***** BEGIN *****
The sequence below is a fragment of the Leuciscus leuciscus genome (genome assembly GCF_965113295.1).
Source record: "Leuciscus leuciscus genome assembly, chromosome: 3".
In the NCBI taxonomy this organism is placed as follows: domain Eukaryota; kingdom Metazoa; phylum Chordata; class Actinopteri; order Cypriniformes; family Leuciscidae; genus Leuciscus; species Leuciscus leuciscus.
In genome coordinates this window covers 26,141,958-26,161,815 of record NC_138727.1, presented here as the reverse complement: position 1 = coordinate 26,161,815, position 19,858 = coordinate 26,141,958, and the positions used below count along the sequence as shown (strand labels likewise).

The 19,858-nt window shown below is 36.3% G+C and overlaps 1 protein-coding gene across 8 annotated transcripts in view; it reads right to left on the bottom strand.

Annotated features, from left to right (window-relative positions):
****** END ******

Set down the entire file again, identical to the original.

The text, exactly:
The sequence below is a fragment of the Leuciscus leuciscus genome (genome assembly GCF_965113295.1).
Source record: "Leuciscus leuciscus genome assembly, chromosome: 3".
In the NCBI taxonomy this organism is placed as follows: domain Eukaryota; kingdom Metazoa; phylum Chordata; class Actinopteri; order Cypriniformes; family Leuciscidae; genus Leuciscus; species Leuciscus leuciscus.
In genome coordinates this window covers 26,141,958-26,161,815 of record NC_138727.1, presented here as the reverse complement: position 1 = coordinate 26,161,815, position 19,858 = coordinate 26,141,958, and the positions used below count along the sequence as shown (strand labels likewise).

The 19,858-nt window shown below is 36.3% G+C and overlaps 1 protein-coding gene across 8 annotated transcripts in view; it reads right to left on the bottom strand.

Annotated features, from left to right (window-relative positions):